India's tiger reserves are maternity wards
The tiger is the sentinel of the ecological destiny of the whole Indian subcontinent. Tiger conservation is no longer merely a choice.
NOBEL FOR LIN OSTROM
Are Indian policy makers listening?
Popular ideas of development and management of common resources should be revisited in light of this year's Economics Nobel Prize, given to Prof. Elinor Ostrom.
A limited 'tribute' to an unlimited legacy
Instead of bothering itself with luxury pens, a truly egalitarian society would focus its attention on the emancipatory possiblities inherent in wielding a pen.
How not to remember Bapu
It is because his own Party stopped taking Gandhi seriously that most young people in India grow up thinking of him as a pious crank, used only as a meaningless icon.
OPINION: SEX EDUCATION
From awareness to real change
Kapil Sibal would do well to assess the learnings from two recent and major HIV/AIDS awareness campaigns, before "looking into the ban on sex education".
STATE vs PANCHAYATS
Once bitten, twice not shy
The Governor sent this bill back to the Karnataka state government in 2007 saying that it evidently undermined the Constitution. But it may be back in the state assembly soon.
Panchayats | Karnataka
CORRUPTION AND MILITANCY
In the cross fire between security and insurgency
Plenty of criticism has been leveled at excess use of force by the Army in Manipur. And yet, with much infighting and corruption, insurgents too have lost the moral high ground.
Peace and Security | Manipur
Getting down to the governance business
Winning the elections to the 15th Lok Sabha elections in India was easier than chalking down and executing what the new United Progressive Alliance has to do in terms of governance.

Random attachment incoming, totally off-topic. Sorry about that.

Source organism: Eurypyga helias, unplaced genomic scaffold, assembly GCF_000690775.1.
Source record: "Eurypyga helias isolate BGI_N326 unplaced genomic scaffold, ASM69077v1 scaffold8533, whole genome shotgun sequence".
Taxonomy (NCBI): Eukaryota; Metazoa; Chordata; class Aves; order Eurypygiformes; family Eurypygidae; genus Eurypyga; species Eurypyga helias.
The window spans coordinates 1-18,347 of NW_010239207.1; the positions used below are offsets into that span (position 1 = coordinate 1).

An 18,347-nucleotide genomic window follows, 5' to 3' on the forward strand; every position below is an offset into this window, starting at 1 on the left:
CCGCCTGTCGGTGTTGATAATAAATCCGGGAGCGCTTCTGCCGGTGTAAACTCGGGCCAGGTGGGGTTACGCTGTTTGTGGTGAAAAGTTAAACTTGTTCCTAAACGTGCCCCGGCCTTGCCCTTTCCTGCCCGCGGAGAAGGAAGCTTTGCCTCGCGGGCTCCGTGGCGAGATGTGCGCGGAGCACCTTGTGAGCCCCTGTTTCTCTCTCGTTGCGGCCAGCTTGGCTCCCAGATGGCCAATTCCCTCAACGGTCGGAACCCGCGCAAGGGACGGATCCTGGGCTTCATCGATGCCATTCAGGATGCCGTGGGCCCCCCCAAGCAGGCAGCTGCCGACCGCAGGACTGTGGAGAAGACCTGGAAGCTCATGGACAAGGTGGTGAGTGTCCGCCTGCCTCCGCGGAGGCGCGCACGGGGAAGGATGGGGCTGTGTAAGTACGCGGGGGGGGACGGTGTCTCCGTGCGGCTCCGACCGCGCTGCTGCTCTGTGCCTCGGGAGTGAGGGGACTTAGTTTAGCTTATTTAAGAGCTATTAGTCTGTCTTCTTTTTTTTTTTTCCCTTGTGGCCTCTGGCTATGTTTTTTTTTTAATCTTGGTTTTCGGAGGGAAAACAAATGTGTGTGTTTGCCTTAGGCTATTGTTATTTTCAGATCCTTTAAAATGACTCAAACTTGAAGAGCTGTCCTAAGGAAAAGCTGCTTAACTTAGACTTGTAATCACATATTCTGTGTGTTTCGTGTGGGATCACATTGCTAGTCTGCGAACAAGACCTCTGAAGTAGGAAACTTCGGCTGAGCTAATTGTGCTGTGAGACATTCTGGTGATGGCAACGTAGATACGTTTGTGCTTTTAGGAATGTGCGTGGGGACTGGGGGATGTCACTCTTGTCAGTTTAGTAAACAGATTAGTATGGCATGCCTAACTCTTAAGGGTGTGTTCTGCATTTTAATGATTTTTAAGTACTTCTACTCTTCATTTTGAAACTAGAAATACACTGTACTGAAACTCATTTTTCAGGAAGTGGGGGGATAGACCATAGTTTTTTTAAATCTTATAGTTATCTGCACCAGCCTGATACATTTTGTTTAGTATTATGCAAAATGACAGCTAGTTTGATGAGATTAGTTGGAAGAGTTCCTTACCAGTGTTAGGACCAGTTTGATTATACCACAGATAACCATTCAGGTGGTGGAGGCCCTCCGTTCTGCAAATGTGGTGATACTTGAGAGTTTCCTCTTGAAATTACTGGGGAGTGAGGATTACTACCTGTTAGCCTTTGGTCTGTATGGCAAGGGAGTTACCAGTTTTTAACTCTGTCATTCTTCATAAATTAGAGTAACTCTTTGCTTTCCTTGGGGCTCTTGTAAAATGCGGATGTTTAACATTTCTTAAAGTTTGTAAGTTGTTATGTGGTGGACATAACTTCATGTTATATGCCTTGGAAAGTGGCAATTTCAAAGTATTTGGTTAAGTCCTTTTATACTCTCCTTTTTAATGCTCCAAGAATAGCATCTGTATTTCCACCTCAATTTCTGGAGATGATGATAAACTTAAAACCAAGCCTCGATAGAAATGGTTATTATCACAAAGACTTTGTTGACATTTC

Kerala crisis cure: no rigour
It is nobody's case that there is no crisis. But when remedies are prescribed, the diagnosis and the investigation have to be beyond dispute.
GEO-POLITICS AND TRADE
The world, according to Tom Friedman
"Power to the people" will not be ushered in by the microchip or hydrogen battery, but by a redistribution of wealth. The celebrated New York Times columnist may be misplacing his faith.
Look inward: the lesson of Mumbai
Law enforcement cannot make a distinction between 'our' goons and 'their' goons. It has to make a distinction between goons and law abiding citizens.
Law and order
MUMBAI TERROR ATTACKS
All asleep on the western seaboard
The primary role of the navy is the protection of the seaboards. Having been shown up by the recent failure, the security establishment now has to get the strategy right.
Heed the silent protest
The defence services are unhappy with the sixth Central Pay Commission, and this cannot be in the best interests of the nation.
Security | Public funds
SERIES: RECLAIMING GOVERNMENT
Can there be justice without the state?
There has been a massive erosion in public confidence in our criminal justice system. Numerous commissions haven't helped.
Peace and Security
The trouble with Eden
The Indian liberal can support azadi in Kashmir as the lesser evil, or treat Kashmiri Muslim suffering as the collateral damage of pluralist India.
Jammu and Kashmir
The new avatar of banks
Over the years, nationalised banks have had to buckle up to meet stiff competition from the private sector. But the personal touch, valuable to many customers, is lost.
India's coal-to-liquid push short-sighted
New Delhi recently allocated three blocks of coal in Orissa for projects that will produce liquid fuel from coal, in an attempt to increase oil supply.
Energy | Economy
Modi has raised a serious issue. But he has also let loose the argument that a well-off state does not now need the Centre or other states.
OPINION: ASSAM'S ADIVASIS
Long disenfranchised, and struggling for ST status
The struggle of Adivasis in Assam is more or less unique. It is the only state in India where, post Independence, adivasis were given Other Backward Class status instead of Scheduled Tribe. Sriram Ananthanarayanan says this, and their struggle, warrants an examination.
Adivasis | Assam
Kerala's development paradox
In India, other states look at Kerala's record of firsts with envy. Dr Amartya Sen, the Nobel laureate, has hailed it as a model. But Kerala, caught in a web of paradoxes, is not what it seems, writes Ramesh Menon.
Society | Kerala
Baba Amte: Restless and romantic
He was a zamindar by birth and a successful lawyer by training. He charmed and transformed generations of youth and propelled them into social and political activism. Baba Amte, who passed away last week, was a rare combination of sensitivity and courage, writes Ravindra R P.
Human rights | Maharashtra
Delhi's Tibetan glitch